• Sportsmanship

    All high school students (participants and spectators) are responsible for their behavior both at home and away school-sponsored events and activities. All school policies, expectations, and regulations apply at all events and activities, whether home or away. Students who demonstrate poor sportsmanship may be removed from an event at the discretion of the supervising staff member(s). Multiple sportsmanship violations may result in a student being restricted from attending remaining school events and activities.

    As a student representing high school/middle school activities, you have the responsibility for exhibiting good sportsmanship at all times. The moment you put on that school uniform, you become a representative of your student body, your school and community. You will receive the ingredients of good
    sportsmanship through the teaching, coaching and examples of the coaching staff. So, be sure to exhibit what you learn.

    A very important lesson we learn through interscholastic activities is that by hard work and dedication we can improve. In America, we recognize we can take the ability that we have and, through hard work and dedication, become anything we want to be. No one can tell you what you must be. If you are willing to recognize the ability you possess and work hard, you can achieve success in any activities.

    Attitude is one of the primary requisites in becoming a champion in any activity, and of course, that is best defined by how you act and how you feel and think in showing your disposition. The desire to excel, to win, to pay the price, are all positive points or attributes of attitude that contribute to a winning philosophy.

    A winning philosophy is important, but likewise, realize the importance of how the game is played as well as viewed. Simple acts or gestures of respect such as : displaying good conduct, cooperating with officials, shaking hands with opponents after the contest, showing self-control at all times, accepting decisions and abiding by them, accepting both victory and defeat with pride and compassion, and never being boastful or bitter, will aid you, the individual, and your activity, as well to portray the standards of sportsmanship expected.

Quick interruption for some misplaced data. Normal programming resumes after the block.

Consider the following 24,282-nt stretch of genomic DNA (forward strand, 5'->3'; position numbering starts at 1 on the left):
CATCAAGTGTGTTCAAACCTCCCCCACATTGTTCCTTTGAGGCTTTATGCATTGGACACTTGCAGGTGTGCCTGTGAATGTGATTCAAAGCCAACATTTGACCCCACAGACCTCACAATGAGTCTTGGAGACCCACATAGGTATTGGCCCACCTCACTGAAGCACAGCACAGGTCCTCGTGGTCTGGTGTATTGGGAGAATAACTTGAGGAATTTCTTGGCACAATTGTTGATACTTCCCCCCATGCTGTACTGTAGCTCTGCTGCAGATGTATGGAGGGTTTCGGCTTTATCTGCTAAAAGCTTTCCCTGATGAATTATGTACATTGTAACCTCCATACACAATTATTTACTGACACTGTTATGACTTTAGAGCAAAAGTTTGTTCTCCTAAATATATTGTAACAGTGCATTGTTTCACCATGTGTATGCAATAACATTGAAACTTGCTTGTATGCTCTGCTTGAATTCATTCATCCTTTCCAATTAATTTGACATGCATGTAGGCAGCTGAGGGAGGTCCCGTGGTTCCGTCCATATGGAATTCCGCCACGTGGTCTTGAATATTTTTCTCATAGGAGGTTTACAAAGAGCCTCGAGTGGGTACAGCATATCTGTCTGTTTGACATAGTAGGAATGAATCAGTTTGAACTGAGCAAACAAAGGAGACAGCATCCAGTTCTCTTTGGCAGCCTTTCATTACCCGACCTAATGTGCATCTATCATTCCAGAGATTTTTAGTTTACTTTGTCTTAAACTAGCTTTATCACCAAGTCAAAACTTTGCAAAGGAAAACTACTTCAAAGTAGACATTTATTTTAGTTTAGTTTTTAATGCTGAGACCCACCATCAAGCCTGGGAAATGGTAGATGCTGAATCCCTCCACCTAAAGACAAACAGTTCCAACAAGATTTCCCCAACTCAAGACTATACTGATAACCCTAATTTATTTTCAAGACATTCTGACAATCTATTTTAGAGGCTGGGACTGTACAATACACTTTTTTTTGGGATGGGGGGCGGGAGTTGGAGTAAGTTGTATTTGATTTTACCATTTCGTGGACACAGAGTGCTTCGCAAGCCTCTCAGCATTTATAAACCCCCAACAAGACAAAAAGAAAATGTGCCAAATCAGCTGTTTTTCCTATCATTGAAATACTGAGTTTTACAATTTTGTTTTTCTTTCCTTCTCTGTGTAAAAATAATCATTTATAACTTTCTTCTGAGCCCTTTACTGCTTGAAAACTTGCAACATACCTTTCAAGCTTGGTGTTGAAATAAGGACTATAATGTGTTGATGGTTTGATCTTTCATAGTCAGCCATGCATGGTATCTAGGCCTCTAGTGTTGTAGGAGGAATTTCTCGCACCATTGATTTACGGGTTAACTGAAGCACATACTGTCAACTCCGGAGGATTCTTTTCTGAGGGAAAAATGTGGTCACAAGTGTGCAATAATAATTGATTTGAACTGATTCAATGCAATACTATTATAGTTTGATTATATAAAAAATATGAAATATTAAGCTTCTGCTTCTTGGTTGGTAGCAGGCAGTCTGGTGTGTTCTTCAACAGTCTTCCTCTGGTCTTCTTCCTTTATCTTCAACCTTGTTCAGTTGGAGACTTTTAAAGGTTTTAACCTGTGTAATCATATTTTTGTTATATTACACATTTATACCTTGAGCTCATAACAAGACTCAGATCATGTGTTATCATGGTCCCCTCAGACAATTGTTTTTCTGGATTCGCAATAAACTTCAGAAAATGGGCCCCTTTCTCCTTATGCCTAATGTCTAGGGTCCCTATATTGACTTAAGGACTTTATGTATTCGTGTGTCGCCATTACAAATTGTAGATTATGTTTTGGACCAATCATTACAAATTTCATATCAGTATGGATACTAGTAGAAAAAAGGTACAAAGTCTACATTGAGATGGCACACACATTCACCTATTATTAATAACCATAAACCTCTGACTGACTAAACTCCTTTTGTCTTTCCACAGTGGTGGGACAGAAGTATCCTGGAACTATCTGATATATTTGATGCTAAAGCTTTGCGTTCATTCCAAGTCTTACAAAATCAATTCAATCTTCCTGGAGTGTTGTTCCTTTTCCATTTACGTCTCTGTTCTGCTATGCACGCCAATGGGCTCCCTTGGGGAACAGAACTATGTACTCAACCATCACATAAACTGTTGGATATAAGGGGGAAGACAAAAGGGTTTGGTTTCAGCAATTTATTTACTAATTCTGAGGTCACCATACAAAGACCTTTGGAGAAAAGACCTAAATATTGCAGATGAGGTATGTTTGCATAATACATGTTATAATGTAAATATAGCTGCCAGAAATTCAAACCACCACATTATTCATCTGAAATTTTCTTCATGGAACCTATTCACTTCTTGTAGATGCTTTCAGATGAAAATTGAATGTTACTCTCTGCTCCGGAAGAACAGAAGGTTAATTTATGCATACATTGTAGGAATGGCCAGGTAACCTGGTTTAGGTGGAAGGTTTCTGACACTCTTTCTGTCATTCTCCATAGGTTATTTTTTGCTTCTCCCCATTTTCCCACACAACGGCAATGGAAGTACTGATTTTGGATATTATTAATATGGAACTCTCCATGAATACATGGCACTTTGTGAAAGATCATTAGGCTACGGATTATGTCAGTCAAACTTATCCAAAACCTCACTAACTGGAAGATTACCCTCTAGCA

Actually, interscholastic activities are much like everyday life. America thrives on competition that has made the country as great as it is today. You might say it is the backbone of our great nation. Regardless of your plans in later life, whether to be in labor, management, sales, professionals, or whatever, you must realize there will be competition. There are and will be disappointments in all of life’s activities. It’s how you react to these disappointments that will measure what values you have learned on the athletic courts, fields, mats, stage, and all competitions during your high school days.

    An activity participant’s responsibility in displaying good sportsmanship is second only to that of the coach/sponsor. Because participants in activities are admired and respected, they carry a great deal of influence over the actions and behavior of spectators.

    Therefore, activity participants should:

    • Live up to the high standard of sportsmanship established by their coaches/sponsors.
    • Help fellow participants and fans maintain these standards.
    • Be well versed in the rules and strategies of the event.
    • Remember that, as participants, they are representing not only themselves, but their school, family and community.
    • Refrain from using air horns, other noise-makers or unauthorized signs.
    • Respect the officials and judges, accepting their decisions without emotion.
    • Display positive public action at all times - shaking hands with opponents, showing concern for injured athletes and asking fans to display good sportsmanship.
    • And above all, practice self-control in adversity or success

    Any student-athlete at any grade-level 7-12 who is ejected from an IHSAA sanctioned sport will miss the next regular scheduled game/meet, which is defined as the next scheduled, re-scheduled or contracted date. In addition, they will be required to take the NFHS Coach Education/Certification Program elective course: Sportsmanship - It’s Up to You. The course must be viewed prior to being able to return and participate in an interscholastic contest and the certificate of course completion must be sent to the IHSAA office. There is no cost for this course.

    The Central Iowa Metropolitan League (CIML) is dedicated to the principles of sportsmanship. It is the responsibility of everyone participating in, and attending CIML activities to model positive, respectful, sportsmanship behavior at all times. Such respect includes the respect for diversity. Discrimination of any kind is not acceptable in the CIML. Participation is a privilege to be earned through sportsmanlike behavior.